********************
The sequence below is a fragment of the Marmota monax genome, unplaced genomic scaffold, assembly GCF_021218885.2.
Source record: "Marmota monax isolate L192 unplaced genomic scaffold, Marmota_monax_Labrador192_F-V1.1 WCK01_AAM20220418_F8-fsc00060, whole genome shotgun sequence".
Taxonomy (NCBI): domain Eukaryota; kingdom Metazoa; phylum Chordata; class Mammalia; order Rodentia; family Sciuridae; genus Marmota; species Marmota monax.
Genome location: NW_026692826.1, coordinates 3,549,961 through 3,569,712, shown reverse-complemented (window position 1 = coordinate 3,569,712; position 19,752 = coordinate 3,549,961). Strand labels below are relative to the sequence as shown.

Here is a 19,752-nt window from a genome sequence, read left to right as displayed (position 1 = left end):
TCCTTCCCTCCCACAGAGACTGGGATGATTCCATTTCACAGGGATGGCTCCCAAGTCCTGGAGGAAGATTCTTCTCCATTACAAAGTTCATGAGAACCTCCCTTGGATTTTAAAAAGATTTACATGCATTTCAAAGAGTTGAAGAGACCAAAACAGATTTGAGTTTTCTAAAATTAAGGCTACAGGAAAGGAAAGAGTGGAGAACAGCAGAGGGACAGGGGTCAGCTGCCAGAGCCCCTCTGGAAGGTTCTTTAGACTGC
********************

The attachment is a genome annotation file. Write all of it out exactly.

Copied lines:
The sequence below is a fragment of the Marmota monax genome, unplaced genomic scaffold, assembly GCF_021218885.2.
Source record: "Marmota monax isolate L192 unplaced genomic scaffold, Marmota_monax_Labrador192_F-V1.1 WCK01_AAM20220418_F8-fsc00060, whole genome shotgun sequence".
Taxonomy (NCBI): domain Eukaryota; kingdom Metazoa; phylum Chordata; class Mammalia; order Rodentia; family Sciuridae; genus Marmota; species Marmota monax.
Genome location: NW_026692826.1, coordinates 3,549,961 through 3,569,712, shown reverse-complemented (window position 1 = coordinate 3,569,712; position 19,752 = coordinate 3,549,961). Strand labels below are relative to the sequence as shown.

Here is a 19,752-nt window from a genome sequence, read left to right as displayed (position 1 = left end):
TCCTTCCCTCCCACAGAGACTGGGATGATTCCATTTCACAGGGATGGCTCCCAAGTCCTGGAGGAAGATTCTTCTCCATTACAAAGTTCATGAGAACCTCCCTTGGATTTTAAAAAGATTTACATGCATTTCAAAGAGTTGAAGAGACCAAAACAGATTTGAGTTTTCTAAAATTAAGGCTACAGGAAAGGAAAGAGTGGAGAACAGCAGAGGGACAGGGGTCAGCTGCCAGAGCCCCTCTGGAAGGTTCTTTAGACTGC